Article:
"Radio - suckers never play me"
- Public Enemy, "Rebel Without a Pause"
Eazy-E once walked up to legendary disc jockey Greg Mack and asked him what he could do to make his music radio-ready. Mack's reply? "Well, you could start by cleaning up the lyrics." Ever the savvy businessman, Eazy returned to Mack's KDAY studio the next day, a clean record in tow.
In retrospect, Eazy-E took the road less traveled. When rappers get banned from radio, they usually head straight to the studio and haul a pile of manure at their detractors. Trae's feud with 97.9 The Box, which (allegedly) banned the local rapper's music from Houston's only hip-hop radio station, reminded us of other hip-hop artists that tried to stick it to the radio. As it turns out, he's in good company.
Fighting Words: "Turn off the radio/ Turn off that bullshit."
Cube's disdain for sucka DJs who do nothing "but gaggle that R&B love triangle" started on N.W.A.'s Efil4zaggin and continued on his solo debut, 1990's AmeriKKKA's Most Wanted. "Turn off the Radio"
was such a classic diss that it inspired an entire mixtape series by Dead Prez a decade later.
Fighting Words: "They ban my group from the radio/ Hear N.W.A. and say, 'Hell no!'"
Hear this, Trae: Being banned from radio isn't always a bad thing. In N.W.A.'s case, it only made them seem more powerful to the masses. Despite being exiled from the airwaves, various arenas and possibly their own family BBQ, Dr. Dre's posse went on to sell a gajillion records. See, it's doable. You might have to form a supergroup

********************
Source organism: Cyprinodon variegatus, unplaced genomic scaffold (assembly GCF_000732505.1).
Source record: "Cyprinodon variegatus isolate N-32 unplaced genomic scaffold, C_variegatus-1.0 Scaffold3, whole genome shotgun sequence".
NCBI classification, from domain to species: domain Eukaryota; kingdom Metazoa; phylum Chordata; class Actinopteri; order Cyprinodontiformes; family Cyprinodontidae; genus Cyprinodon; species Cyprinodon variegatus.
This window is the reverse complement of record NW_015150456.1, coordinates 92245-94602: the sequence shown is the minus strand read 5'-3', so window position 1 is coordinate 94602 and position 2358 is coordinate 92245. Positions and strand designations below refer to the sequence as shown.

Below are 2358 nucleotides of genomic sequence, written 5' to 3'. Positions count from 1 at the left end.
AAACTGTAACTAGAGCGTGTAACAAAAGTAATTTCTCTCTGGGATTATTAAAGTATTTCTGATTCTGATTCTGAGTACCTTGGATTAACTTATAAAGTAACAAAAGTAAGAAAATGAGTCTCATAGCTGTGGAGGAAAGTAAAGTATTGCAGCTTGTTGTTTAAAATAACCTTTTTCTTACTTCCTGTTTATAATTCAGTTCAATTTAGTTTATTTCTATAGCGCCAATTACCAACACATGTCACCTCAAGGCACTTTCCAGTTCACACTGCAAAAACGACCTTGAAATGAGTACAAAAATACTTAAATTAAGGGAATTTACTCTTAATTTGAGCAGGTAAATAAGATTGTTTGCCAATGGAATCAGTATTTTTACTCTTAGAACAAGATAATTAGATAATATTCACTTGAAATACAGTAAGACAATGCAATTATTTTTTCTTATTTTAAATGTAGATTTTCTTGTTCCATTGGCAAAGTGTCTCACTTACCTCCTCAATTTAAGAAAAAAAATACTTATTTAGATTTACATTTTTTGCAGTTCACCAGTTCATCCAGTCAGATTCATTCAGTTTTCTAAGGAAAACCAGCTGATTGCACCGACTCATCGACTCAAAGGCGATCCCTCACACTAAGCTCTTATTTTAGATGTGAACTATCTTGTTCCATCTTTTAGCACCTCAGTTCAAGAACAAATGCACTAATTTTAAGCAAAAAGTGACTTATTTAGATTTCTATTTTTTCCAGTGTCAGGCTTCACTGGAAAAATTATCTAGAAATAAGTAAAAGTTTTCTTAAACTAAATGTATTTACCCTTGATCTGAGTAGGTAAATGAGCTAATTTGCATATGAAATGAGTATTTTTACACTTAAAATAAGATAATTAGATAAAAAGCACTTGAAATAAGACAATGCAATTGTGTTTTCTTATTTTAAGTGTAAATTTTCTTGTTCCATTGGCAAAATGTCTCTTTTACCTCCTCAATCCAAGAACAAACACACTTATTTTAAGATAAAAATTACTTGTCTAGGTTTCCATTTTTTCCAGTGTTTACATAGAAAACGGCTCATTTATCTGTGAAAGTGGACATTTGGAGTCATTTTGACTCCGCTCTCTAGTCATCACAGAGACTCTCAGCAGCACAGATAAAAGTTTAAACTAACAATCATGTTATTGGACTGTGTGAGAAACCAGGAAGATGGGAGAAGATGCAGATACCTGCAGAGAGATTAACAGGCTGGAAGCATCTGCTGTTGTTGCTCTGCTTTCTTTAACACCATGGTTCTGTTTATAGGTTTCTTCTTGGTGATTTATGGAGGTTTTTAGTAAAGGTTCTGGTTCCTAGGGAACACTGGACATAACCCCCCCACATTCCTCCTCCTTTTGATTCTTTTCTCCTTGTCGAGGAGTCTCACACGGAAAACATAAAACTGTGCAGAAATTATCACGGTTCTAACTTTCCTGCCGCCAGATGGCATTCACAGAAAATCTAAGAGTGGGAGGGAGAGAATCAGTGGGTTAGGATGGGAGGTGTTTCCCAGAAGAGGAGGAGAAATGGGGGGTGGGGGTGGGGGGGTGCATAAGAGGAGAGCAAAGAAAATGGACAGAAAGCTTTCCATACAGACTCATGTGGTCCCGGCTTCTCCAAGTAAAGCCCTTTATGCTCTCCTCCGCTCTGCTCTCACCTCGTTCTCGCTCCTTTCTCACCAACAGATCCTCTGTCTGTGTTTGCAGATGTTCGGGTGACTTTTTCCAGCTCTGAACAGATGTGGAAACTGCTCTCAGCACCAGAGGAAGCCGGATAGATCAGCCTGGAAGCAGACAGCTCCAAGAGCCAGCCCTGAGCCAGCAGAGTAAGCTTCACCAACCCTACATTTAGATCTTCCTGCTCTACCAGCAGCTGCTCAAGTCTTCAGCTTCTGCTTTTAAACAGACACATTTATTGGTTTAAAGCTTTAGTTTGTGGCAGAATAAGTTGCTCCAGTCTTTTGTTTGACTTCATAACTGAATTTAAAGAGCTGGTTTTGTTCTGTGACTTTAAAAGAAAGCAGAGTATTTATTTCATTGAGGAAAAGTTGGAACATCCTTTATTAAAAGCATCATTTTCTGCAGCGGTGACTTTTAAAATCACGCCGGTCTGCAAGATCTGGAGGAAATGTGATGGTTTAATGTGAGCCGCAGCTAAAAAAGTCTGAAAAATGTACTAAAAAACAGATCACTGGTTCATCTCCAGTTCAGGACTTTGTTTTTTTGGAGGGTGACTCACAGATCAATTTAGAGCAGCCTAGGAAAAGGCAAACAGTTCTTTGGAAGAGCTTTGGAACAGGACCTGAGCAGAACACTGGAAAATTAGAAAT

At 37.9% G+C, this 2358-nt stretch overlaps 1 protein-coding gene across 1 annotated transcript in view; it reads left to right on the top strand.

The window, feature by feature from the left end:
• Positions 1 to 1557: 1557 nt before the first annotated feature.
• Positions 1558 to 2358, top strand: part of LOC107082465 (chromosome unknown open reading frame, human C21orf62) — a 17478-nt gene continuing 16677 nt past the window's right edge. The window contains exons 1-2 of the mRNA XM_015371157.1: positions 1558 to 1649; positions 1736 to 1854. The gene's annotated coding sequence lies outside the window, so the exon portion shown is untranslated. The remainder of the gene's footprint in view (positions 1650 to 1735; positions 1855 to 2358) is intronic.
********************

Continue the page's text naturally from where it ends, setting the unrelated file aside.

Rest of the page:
with some dude named Ice Cube, convince Dr. Dre to produce your album and then flip the calendar back to 1986. But it's doable.
Fighting Words: "Ya fi' just chill. I spit thousands of bars but you don't play that/ But den you want me to come gi' you 16 or 32 bars like I have some type of cord in my back."
In November 2009, Canibus went on the Invasion Radio
show with Keith Murray to plug their collaborative album. Now Canibus has been in the game long enough to know that DJs expect rappers of his caliber to kick freestyles when they come to promote their albums. When Canibus was asked to freestyle on-air, he flat-out refused
. Murray tried to save face by spitting a few bars of his own and saying "This man's gon' do his thang. That's my man, ya heard." No dice. Instead, 'Bus broke out into a long-winded rant about respect or something. In patois, no less.
Fighting Words: "So real that the radio won't play it/ But that's cool, the enemy is supposed to hate it."
M-1 and stic.man have been spewing venomous lyrics at radio throughout their careers. Between 2002 and 2006, the politically charged duo dropped a 3-part mixtape dubbed Turn Off The Radio
, replete with assorted radio disses. OK, we get it. Dudes hate radio with every fiber in their bodies. No wonder they're the all-time top-selling act in hip-hop history.
Fighting Words: "Only black radio station in the city/ Programmed by a sucker in a suit."
Chuck D was one of the first hip-hoppers to ever take a stand
against wack on-air personalities. No one in radioland was spared from the wrath of Chuck Diesel. In the 1980s, Chuck famously lamented that many radio stations stereotyped hip-hop as "jail music outta New York." In the 90s, he accused "White-owned Black radio" for creating puppet strings that controlled their audience through payola. And it wasn't just incompetent DJs that ticked him off. He once pondered the possibility of killing a radio consultant. On wax, of course.